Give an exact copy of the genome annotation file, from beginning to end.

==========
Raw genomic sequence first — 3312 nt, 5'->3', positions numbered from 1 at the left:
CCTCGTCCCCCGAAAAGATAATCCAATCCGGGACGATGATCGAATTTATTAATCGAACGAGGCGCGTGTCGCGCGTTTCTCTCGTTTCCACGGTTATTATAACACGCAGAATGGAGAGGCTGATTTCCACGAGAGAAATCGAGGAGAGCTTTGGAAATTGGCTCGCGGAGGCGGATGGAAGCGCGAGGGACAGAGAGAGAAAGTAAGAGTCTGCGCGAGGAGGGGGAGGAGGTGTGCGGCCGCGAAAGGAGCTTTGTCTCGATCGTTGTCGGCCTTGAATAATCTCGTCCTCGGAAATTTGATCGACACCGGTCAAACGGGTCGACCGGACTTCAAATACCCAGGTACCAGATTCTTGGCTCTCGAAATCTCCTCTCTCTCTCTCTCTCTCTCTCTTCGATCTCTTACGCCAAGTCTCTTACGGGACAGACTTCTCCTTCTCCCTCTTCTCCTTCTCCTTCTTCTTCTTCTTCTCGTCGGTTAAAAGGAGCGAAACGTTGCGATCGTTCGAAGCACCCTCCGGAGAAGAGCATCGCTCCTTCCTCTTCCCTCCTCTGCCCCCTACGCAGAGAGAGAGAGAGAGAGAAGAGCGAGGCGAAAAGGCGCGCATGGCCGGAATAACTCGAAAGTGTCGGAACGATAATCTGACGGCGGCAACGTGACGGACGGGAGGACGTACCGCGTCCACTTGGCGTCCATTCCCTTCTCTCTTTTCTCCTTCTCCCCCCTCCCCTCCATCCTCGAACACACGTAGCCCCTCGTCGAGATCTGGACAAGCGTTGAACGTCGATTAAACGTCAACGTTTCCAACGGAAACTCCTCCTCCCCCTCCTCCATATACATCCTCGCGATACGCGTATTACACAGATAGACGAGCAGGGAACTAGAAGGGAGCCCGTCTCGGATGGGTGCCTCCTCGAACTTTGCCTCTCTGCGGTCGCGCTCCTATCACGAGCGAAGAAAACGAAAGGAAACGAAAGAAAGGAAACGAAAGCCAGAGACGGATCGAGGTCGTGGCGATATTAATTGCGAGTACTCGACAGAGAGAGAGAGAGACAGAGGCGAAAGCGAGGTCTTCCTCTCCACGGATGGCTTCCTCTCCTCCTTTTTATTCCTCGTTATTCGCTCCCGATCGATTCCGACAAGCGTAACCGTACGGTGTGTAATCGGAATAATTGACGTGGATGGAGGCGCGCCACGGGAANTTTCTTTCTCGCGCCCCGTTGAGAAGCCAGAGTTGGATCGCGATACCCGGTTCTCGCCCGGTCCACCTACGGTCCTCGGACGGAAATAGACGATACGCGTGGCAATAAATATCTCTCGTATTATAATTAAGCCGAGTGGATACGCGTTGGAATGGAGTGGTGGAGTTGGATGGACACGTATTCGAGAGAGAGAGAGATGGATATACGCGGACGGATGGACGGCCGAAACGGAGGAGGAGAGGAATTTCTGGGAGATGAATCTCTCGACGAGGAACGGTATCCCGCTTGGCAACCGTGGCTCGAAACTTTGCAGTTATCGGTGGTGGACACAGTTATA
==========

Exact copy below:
Raw genomic sequence first — 3312 nt, 5'->3', positions numbered from 1 at the left:
CCTCGTCCCCCGAAAAGATAATCCAATCCGGGACGATGATCGAATTTATTAATCGAACGAGGCGCGTGTCGCGCGTTTCTCTCGTTTCCACGGTTATTATAACACGCAGAATGGAGAGGCTGATTTCCACGAGAGAAATCGAGGAGAGCTTTGGAAATTGGCTCGCGGAGGCGGATGGAAGCGCGAGGGACAGAGAGAGAAAGTAAGAGTCTGCGCGAGGAGGGGGAGGAGGTGTGCGGCCGCGAAAGGAGCTTTGTCTCGATCGTTGTCGGCCTTGAATAATCTCGTCCTCGGAAATTTGATCGACACCGGTCAAACGGGTCGACCGGACTTCAAATACCCAGGTACCAGATTCTTGGCTCTCGAAATCTCCTCTCTCTCTCTCTCTCTCTCTCTTCGATCTCTTACGCCAAGTCTCTTACGGGACAGACTTCTCCTTCTCCCTCTTCTCCTTCTCCTTCTTCTTCTTCTTCTCGTCGGTTAAAAGGAGCGAAACGTTGCGATCGTTCGAAGCACCCTCCGGAGAAGAGCATCGCTCCTTCCTCTTCCCTCCTCTGCCCCCTACGCAGAGAGAGAGAGAGAGAGAAGAGCGAGGCGAAAAGGCGCGCATGGCCGGAATAACTCGAAAGTGTCGGAACGATAATCTGACGGCGGCAACGTGACGGACGGGAGGACGTACCGCGTCCACTTGGCGTCCATTCCCTTCTCTCTTTTCTCCTTCTCCCCCCTCCCCTCCATCCTCGAACACACGTAGCCCCTCGTCGAGATCTGGACAAGCGTTGAACGTCGATTAAACGTCAACGTTTCCAACGGAAACTCCTCCTCCCCCTCCTCCATATACATCCTCGCGATACGCGTATTACACAGATAGACGAGCAGGGAACTAGAAGGGAGCCCGTCTCGGATGGGTGCCTCCTCGAACTTTGCCTCTCTGCGGTCGCGCTCCTATCACGAGCGAAGAAAACGAAAGGAAACGAAAGAAAGGAAACGAAAGCCAGAGACGGATCGAGGTCGTGGCGATATTAATTGCGAGTACTCGACAGAGAGAGAGAGAGACAGAGGCGAAAGCGAGGTCTTCCTCTCCACGGATGGCTTCCTCTCCTCCTTTTTATTCCTCGTTATTCGCTCCCGATCGATTCCGACAAGCGTAACCGTACGGTGTGTAATCGGAATAATTGACGTGGATGGAGGCGCGCCACGGGAANTTTCTTTCTCGCGCCCCGTTGAGAAGCCAGAGTTGGATCGCGATACCCGGTTCTCGCCCGGTCCACCTACGGTCCTCGGACGGAAATAGACGATACGCGTGGCAATAAATATCTCTCGTATTATAATTAAGCCGAGTGGATACGCGTTGGAATGGAGTGGTGGAGTTGGATGGACACGTATTCGAGAGAGAGAGAGATGGATATACGCGGACGGATGGACGGCCGAAACGGAGGAGGAGAGGAATTTCTGGGAGATGAATCTCTCGACGAGGAACGGTATCCCGCTTGGCAACCGTGGCTCGAAACTTTGCAGTTATCGGTGGTGGACACAGTTATA